The frenzy of cooking I’ve engaged in of late has turned the Gypsy Roller’s puny kitchenette into a bona fied hot mess as I’ve attempted to prep ingredients, tend to multiple burners on the stove and clean up the aftermath – all with Hunter suctioned leech-like to one leg or attempting to empty out the bottom shelf of the fridge (his latest fixation in addition to chewing on rocks). And then there’s the issue of what to do with all the food I’ve made. With my bf on a cereal-for-dinner kick (sigh…), there was only one thing to do: fill my boots (or should I say ‘pie hole’) with the output of my endeavours in the kitchenette. Sometimes it’s fun not sharing!

Then Canadian Thanksgiving happened last weekend, and while I wasn’t in charge of the cooking, managed to spend three days straight consuming even more of the best of what the season has to offer – minus the turkey, of course, but making up for it calorically with multiple servings of my mother’s whipped cream-topped pumpkin pie. Talk about a food bender.

After such a prolonged bout of festive eating I thought I’d lighten things up a bit this week with a vegan, Thai-inspired soup. I’m a big fan of red curry paste and typically use it in refried rice dishes (this one being one of my favourites). The red curry paste I use is both delicious AND animal ingredient-free, a rarity amongst Asian sauces, which often contain pesky fish ingredients. Its mild, fragrant flavour really works great with the red lentils in this soup. A dash of Sambal Olek adds a kick of spice and a little bit of coconut milk (I used the reduced fat stuff) provides an extra bit of creaminess.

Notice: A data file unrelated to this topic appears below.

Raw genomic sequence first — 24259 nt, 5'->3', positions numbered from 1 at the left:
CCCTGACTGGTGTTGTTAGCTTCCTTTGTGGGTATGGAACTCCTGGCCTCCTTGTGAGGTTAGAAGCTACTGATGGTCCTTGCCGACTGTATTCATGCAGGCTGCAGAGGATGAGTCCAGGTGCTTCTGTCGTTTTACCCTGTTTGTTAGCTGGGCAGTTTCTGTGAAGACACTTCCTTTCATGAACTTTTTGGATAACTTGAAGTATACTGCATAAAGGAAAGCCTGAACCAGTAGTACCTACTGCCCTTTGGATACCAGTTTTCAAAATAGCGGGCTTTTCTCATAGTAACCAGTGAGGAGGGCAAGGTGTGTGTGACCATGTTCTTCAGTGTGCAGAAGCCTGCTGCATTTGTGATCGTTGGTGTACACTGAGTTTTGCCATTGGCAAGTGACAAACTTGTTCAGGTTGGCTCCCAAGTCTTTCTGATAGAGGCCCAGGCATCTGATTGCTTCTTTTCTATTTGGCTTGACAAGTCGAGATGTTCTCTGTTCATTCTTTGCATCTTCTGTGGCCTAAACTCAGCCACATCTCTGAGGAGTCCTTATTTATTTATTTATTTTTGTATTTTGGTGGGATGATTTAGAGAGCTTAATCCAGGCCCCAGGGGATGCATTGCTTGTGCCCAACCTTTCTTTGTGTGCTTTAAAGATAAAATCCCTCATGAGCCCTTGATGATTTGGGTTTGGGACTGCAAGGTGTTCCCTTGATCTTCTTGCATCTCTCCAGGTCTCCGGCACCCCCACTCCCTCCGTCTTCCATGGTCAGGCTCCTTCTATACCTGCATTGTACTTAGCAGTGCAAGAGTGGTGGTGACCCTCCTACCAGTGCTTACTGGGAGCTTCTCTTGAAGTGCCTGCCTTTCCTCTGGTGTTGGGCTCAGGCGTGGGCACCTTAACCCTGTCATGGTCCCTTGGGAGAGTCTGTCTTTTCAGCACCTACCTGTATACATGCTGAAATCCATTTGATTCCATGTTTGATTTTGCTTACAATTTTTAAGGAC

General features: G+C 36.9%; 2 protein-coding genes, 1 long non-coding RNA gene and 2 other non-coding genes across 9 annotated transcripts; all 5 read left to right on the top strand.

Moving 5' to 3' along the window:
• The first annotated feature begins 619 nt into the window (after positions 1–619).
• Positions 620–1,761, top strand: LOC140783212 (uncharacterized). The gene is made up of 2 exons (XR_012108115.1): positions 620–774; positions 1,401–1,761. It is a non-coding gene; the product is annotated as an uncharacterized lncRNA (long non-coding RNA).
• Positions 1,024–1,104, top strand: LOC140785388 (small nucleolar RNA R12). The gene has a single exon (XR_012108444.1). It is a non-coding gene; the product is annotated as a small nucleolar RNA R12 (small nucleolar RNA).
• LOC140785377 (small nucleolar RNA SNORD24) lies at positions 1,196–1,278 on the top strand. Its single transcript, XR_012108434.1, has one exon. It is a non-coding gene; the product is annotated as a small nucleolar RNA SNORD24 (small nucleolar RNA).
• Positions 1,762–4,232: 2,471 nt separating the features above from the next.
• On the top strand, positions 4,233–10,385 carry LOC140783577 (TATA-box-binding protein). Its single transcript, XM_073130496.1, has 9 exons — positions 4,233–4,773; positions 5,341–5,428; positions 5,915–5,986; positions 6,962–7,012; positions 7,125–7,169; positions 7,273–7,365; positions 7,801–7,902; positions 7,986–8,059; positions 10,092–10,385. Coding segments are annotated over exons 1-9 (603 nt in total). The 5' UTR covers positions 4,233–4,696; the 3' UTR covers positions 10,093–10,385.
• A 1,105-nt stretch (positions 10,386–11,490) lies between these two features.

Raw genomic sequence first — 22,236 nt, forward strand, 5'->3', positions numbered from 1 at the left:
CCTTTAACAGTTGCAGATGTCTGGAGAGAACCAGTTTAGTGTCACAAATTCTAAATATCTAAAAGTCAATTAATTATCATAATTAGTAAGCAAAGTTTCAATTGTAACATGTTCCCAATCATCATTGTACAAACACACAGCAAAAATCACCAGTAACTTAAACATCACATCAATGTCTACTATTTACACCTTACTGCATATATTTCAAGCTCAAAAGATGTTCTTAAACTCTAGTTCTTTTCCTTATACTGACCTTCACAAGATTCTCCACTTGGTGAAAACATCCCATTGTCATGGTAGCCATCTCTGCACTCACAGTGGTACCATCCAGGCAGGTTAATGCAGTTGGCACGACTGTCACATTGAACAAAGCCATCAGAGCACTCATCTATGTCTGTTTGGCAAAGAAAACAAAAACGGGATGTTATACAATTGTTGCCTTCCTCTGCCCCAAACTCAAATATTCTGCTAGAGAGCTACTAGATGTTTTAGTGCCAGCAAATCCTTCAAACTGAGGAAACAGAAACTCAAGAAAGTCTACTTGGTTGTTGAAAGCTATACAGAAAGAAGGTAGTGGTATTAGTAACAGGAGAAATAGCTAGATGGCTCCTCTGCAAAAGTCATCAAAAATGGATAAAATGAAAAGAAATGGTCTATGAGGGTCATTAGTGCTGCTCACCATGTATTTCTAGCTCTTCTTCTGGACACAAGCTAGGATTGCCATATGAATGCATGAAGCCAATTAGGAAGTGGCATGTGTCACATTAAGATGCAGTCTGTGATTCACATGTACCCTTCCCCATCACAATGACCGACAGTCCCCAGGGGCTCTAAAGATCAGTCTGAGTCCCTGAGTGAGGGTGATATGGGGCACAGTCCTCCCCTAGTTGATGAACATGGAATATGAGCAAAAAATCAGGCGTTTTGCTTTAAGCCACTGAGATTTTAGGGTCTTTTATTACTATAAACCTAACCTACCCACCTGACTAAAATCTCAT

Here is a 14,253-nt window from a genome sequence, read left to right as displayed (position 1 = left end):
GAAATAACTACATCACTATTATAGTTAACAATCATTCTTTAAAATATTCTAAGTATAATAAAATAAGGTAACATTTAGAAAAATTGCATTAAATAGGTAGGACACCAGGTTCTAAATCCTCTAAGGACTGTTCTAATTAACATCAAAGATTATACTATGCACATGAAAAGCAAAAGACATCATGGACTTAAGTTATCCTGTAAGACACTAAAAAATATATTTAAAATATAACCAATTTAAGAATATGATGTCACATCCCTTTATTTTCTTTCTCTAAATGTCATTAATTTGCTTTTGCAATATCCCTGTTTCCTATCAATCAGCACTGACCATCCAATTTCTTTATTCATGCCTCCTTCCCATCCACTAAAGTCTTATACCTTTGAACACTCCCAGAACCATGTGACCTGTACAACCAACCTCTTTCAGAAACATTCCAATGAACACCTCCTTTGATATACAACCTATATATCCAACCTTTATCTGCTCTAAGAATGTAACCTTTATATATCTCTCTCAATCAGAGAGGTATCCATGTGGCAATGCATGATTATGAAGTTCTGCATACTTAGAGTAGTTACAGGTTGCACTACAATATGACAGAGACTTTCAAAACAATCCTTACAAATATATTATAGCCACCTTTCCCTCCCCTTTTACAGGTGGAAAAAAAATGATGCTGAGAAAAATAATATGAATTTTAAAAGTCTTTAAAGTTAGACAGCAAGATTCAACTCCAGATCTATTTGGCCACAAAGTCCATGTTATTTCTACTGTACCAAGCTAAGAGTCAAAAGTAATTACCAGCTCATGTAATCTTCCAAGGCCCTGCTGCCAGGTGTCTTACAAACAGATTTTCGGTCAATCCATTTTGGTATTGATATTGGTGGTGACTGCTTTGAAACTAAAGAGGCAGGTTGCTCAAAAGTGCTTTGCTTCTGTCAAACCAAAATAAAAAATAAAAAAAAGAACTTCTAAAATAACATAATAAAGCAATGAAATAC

While it feels good to lighten up my diet a bit this week, I’ve already found myself eying up recipes for pumpkin chocolate chip muffins. This definitely isn’t the time of year to go on a diet! I intend on rolling around the trailer in one of these for the remainder of the Winter so I figure if I gain a few pounds it really won’t matter!

Tip: If you use a standard 400ml can of coconut milk to make this recipe, you’ll likely have a cup or so left over. Rather than letting it go to waste, try using it in a smoothie or shake for a little added richness.

Recipe: Thai Curried Red Lentil and Coconut Milk Soup

Makes 4 servings


  • 2 tablespoons extra virgin olive oil
  • 1 small red onion, diced
  • 1 small carrot, diced
  • 1 stalk of celery, diced
  • 2 cloves of garlic, sliced
  • 2 teaspoons red curry paste
  • 1 teaspoon Sambal Olek
  • 3/4 cup uncooked red lentils, rinsed
  • 4 cups vegetable broth
  • 1 cup light coconut milk
  • 1/4 cup crushed peanuts (for garnish)
  • 1/4 cup unsweetened dried coconut (for garnish)


In a large stock pot over medium heat, saute diced onion, celery and carrot in 2 tablespoons of olive oil, until tender. Add garlic to pot and continue to saute until garlic begins to brown. Add red curry paste and Sambal Olek, and stir until coating other ingredients. Add red lentils and stir again, until everything is combined. Add vegetable broth and bring pot to a gentle boil. Reduce heat and let simmer for 30-40 minutes, stirring occasionally, until lentils are soft and beginning to fall apart. Using an immersion blender, puree soup until smooth. (Alternately, you can transfer soup to a conventional blender to puree, and then pour back into pot). Add coconut milk and stir until soup has warmed through. In a small skillet over medium heat, toast crushed peanuts and coconut until golden brown. Sprinkle over each serving of soup. Eat!